Sunday, September 14, 2008

Persephone, Falling

From Mother Love by Rita Dove.

One narcissus among the ordinary beautiful
flowers, one unlike all the others! She pulled,
stooped to pull harder—
when, sprung out of the earth
on his glittering terrible
carriage, he claimed his due.
It is finished. No one heard her.
No one! She had strayed from the herd.

(Remember: go straight to school.
This is important, stop fooling around!
Don't answer to strangers. Stick
with your playmates. Keep your eyes down.)
This is how easily the pit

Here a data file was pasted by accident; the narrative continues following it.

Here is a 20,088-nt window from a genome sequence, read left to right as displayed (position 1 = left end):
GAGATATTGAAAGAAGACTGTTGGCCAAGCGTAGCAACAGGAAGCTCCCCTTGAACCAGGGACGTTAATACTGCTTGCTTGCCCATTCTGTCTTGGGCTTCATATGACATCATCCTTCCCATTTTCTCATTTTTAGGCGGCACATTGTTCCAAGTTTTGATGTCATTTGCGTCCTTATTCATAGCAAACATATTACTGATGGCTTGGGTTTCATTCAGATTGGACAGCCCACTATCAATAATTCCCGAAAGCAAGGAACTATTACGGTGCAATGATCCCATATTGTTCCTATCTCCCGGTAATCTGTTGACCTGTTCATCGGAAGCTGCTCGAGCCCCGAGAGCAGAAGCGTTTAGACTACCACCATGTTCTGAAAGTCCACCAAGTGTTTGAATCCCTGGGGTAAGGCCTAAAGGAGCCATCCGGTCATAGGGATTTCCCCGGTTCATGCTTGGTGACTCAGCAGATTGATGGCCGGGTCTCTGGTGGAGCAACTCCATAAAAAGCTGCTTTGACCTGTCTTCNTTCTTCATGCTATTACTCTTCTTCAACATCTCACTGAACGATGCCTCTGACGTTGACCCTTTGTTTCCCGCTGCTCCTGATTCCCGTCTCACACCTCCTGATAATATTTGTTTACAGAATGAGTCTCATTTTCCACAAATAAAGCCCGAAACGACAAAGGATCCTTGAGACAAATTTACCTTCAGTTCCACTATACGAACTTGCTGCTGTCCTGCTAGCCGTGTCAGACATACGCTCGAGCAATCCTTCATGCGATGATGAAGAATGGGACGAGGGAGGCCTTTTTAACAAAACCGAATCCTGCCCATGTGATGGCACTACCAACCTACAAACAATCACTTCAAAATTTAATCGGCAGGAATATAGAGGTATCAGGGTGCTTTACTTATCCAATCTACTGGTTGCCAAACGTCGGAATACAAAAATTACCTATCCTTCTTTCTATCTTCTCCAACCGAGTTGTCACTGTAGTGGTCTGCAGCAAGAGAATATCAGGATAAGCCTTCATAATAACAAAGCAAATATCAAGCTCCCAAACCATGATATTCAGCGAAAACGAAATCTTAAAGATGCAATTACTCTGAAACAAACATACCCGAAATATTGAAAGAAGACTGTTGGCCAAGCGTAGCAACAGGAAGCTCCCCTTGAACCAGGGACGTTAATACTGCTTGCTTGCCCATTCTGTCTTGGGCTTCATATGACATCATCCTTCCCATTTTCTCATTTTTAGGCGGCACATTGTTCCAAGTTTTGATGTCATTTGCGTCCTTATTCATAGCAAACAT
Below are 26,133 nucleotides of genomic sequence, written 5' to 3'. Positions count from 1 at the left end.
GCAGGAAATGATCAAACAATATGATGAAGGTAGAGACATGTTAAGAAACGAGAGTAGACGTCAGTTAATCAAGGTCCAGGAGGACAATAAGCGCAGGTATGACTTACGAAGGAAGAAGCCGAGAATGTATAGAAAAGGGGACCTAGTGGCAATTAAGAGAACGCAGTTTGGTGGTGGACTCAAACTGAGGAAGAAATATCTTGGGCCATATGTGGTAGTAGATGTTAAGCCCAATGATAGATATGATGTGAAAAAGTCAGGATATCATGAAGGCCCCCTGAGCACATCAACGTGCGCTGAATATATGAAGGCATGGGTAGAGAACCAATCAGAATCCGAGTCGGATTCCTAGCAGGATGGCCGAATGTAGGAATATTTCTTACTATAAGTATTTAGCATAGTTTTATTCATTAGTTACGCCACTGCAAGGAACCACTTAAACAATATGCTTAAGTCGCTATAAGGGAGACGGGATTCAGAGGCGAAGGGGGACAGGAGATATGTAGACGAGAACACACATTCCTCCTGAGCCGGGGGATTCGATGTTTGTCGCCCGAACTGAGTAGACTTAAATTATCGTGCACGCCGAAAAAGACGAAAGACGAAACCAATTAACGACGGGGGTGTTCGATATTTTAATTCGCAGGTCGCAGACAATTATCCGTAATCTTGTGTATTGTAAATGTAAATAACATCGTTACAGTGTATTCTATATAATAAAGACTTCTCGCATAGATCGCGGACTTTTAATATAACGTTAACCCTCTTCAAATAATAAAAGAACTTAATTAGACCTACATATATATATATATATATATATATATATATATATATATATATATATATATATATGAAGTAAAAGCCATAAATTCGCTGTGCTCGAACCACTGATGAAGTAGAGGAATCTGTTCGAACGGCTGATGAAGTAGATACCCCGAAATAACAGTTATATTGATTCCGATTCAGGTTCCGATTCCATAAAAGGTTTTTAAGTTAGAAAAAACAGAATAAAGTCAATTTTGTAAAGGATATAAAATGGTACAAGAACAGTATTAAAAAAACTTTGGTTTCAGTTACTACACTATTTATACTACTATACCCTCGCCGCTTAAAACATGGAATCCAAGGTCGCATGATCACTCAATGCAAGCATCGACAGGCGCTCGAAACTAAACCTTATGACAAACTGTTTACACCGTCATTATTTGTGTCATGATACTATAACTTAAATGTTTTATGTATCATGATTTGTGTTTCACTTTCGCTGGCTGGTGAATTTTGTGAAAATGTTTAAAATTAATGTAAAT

opens. This is how one foot sinks into the ground.

Mother Love is a modern interpretation of the Greek myth of Demeter, Persephone and Hades. It is the story of Demeter's anguish at the loss of her daughter, Persephone, who is kidnaped by Hades, king of the underworld, and becomes his consort. According to the myth, the frantic and despairing Demeter spends her time searching in the earth and, overcome by sorrow, neglects her duties as the goddess of agriculture and the harvest. Crops and flowers wither and die, trees lose their leaves; there is no spring or summer, only winter.

Demeter refuses to return to her duties until Zeus promises to make his brother Hades give Persephone back to her mother. Hades agrees, but before Persephone leaves the underworld she eats six pomegranate seeds.